Monday, January 9, 2012

Divergent - Veronica Roth

Summary:  In Beatrice Prior's dystopian Chicago, society is divided into five factions, each dedicated to the cultivation of a particular virtue -- Candor (the honest), Abnegation (the selfless), Dauntless (the brave), Amity (the peaceful), and Erudite (the intelligent).  On an appointed day of every year, all sixteen-year-olds must select the faction to which they will devote the rest of their lives.  For Beatrice, the decision is between staying with her family and being who she really is -- she can't have both.  So she makes a choice that surprises everyone, including herself.

During the highly competitive initiation that follows, Beatrice renames herself Tris and struggles to determine who her friends really are -- and where, exactly, a romance with a sometimes fascinating, sometimes infuriating boy fits into the life she's chosen.  But Tris also has a secret, one she's kept hidden from everyone because she's been warned it can mean death.  And as she discovers a growing conflict that threatens to unravel her seemingly perfect society, she also learns that her secret might help her save those she loves or it might destroy her.  (Summary from book - Image from
My Review:  Divergent was a rush -- a torrent of emotion, danger, and breath-taking adventure with some seriously delicious romance thrown in.  I tore through the entire 487-page book in an afternoon -- an afternoon when I was sick with a cold and supposed to be napping.  Instead, I was locked in my bedroom reading.  (Shhhh. Don't tell.)  I had so much fun!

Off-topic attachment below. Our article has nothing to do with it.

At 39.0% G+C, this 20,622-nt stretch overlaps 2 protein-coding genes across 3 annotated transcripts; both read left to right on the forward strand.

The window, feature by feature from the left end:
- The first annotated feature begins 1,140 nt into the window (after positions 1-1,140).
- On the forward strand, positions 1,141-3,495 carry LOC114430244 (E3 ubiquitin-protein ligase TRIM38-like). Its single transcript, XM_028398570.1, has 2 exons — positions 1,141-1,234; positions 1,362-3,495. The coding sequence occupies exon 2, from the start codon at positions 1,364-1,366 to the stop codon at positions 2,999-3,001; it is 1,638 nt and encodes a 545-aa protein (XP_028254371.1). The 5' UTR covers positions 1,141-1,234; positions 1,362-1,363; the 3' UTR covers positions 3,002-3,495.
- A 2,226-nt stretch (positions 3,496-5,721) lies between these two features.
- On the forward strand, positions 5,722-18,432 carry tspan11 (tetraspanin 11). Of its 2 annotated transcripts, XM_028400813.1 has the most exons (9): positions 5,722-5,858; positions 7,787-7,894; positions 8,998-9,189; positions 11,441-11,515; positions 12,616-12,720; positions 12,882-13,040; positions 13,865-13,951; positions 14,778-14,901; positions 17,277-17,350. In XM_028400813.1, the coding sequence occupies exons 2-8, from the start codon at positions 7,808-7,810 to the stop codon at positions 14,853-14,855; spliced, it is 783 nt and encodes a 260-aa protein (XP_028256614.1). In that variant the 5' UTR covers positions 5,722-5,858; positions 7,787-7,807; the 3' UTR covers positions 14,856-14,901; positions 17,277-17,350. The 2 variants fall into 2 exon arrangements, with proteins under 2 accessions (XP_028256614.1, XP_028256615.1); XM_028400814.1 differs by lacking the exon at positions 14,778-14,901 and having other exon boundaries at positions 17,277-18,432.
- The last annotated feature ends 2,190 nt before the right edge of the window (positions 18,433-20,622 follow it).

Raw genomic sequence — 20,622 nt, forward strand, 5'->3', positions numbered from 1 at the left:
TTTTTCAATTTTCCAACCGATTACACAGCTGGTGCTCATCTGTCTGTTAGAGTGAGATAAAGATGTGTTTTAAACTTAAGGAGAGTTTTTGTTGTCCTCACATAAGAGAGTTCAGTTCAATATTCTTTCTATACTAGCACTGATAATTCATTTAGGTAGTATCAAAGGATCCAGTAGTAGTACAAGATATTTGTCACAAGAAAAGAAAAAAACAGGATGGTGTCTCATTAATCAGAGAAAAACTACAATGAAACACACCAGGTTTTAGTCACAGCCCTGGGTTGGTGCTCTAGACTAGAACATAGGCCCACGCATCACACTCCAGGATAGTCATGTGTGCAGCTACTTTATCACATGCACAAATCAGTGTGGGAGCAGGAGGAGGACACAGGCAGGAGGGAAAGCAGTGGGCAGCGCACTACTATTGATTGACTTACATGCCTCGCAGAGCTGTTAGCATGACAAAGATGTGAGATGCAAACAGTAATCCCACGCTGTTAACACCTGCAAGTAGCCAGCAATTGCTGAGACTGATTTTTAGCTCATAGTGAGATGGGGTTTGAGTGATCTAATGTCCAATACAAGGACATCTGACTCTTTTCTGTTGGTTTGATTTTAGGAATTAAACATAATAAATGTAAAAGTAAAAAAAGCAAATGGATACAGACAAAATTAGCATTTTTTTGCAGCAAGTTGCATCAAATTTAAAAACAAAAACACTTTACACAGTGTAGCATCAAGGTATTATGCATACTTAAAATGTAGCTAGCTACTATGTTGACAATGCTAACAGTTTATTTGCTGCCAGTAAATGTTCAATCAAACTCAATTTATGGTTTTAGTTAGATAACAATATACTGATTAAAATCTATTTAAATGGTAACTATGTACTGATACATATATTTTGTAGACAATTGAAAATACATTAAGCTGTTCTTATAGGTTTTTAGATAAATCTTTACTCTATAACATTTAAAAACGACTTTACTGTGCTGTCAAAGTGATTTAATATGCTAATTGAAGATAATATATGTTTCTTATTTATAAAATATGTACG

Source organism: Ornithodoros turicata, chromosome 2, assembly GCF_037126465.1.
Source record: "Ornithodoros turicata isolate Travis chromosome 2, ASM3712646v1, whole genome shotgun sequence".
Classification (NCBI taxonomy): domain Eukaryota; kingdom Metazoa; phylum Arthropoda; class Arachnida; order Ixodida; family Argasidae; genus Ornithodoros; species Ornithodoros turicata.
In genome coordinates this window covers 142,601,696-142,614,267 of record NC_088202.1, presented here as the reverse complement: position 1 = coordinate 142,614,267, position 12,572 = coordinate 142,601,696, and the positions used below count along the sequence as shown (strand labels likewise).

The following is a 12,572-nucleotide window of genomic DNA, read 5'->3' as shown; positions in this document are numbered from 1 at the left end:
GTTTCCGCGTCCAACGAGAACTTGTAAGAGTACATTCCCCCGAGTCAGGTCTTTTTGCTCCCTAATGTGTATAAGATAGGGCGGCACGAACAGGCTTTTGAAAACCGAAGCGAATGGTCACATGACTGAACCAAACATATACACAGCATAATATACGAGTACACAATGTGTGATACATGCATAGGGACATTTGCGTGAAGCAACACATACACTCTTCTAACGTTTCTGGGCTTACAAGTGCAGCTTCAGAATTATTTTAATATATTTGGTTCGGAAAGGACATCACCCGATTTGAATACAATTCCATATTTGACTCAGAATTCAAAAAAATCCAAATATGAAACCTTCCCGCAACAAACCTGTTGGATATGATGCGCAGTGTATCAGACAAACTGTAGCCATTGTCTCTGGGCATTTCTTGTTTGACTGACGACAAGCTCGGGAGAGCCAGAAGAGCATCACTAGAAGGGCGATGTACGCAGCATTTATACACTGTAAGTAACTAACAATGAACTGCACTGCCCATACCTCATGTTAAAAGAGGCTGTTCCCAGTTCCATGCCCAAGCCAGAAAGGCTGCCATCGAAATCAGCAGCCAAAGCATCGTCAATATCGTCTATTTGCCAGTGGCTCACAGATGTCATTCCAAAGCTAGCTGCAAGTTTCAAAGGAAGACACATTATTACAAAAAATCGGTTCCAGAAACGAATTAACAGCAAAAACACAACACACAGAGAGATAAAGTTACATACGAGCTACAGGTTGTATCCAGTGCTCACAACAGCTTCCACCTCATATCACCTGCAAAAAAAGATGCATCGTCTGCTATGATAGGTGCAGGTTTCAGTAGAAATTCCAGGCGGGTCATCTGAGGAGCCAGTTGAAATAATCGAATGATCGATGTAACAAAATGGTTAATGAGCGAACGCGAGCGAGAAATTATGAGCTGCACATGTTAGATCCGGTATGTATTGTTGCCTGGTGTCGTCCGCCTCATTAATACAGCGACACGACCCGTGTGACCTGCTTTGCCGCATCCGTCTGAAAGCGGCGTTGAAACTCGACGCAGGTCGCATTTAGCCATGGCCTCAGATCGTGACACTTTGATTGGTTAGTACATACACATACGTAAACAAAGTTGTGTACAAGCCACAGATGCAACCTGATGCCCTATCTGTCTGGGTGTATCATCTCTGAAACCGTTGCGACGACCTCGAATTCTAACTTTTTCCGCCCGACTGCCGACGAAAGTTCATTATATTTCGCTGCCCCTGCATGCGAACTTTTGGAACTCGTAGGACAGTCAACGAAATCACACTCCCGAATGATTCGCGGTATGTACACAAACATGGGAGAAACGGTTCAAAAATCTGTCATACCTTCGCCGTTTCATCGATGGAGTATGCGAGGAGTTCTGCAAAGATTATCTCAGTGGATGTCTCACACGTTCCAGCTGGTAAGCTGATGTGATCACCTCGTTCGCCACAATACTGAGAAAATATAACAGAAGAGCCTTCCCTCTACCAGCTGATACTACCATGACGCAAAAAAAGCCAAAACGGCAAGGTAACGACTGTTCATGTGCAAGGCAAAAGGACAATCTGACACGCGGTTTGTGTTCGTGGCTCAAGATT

Divergent is set in Chicago, or what once was Chicago, years before society broke down.  In an effort to save a crumbling government, the people separated themselves factions: Abnegation, Candor, Dauntless, Erudite, and Amity.  Each faction focused on a value they believe will save humanity (e.g. selflessness, honesty, bravery, knowledge, and peace) and vowed to live by that precept.  Despite the seeming tranquility, unrest simmers just below the surface of this peaceful society.  At the age of sixteen, children are forced to select which faction they will belong to for the rest of their lives, and now Beatrice (aka Tris) Prior must choose  -- does she stay with her family and live a life of selflessness, or does she follow her heart?  No matter what choice she makes, she won't be safe. 

I was easily and delightfully lost in Veronica Roth's dystopian Chicago, with its separate factions and their different mannerisms, fashions, and values.  Each chapter I raced through revealed more about the different factions, Tris' character, her struggles to pass initiation, and the hidden agendas of other characters.  The intrigue, action, and romance kept my heart racing and I was certainily never bored.

Aaand, speaking of romance.  Tris and a certain someone have some unbelievably electric chemistry. I mean... just... wow...and... *sigh*!   I held my breath nearly every time they were in a room together and loved every second of it.  Who needs oxygen, right?  Not me.

What I loved most about this book, aside from the sizzly romance, was its strong female heroine. Tris wasn't a perfect princess.  She wasn't stunningly beautiful, simpering, or irritatingly flawless.  In fact, she had moments of selfishness, insecurity, and down right stubbornness.  Honestly, it was refreshing to see a capable, tough as nails, heroine that did her own saving.

If, after all my gushing, you really need someone else's opinion, head on over to Goodreads, where Divergent was voted Favorite Book of 2011.  With a cinematic intensity worthy of the big screen, I wouldn't be surprised to see Divergent hit theatres. Oh wait. *HAPPY DANCE*   This could probably go without saying, but I will definitely be picking up the sequel, Insurgent, when it is released in May 2012.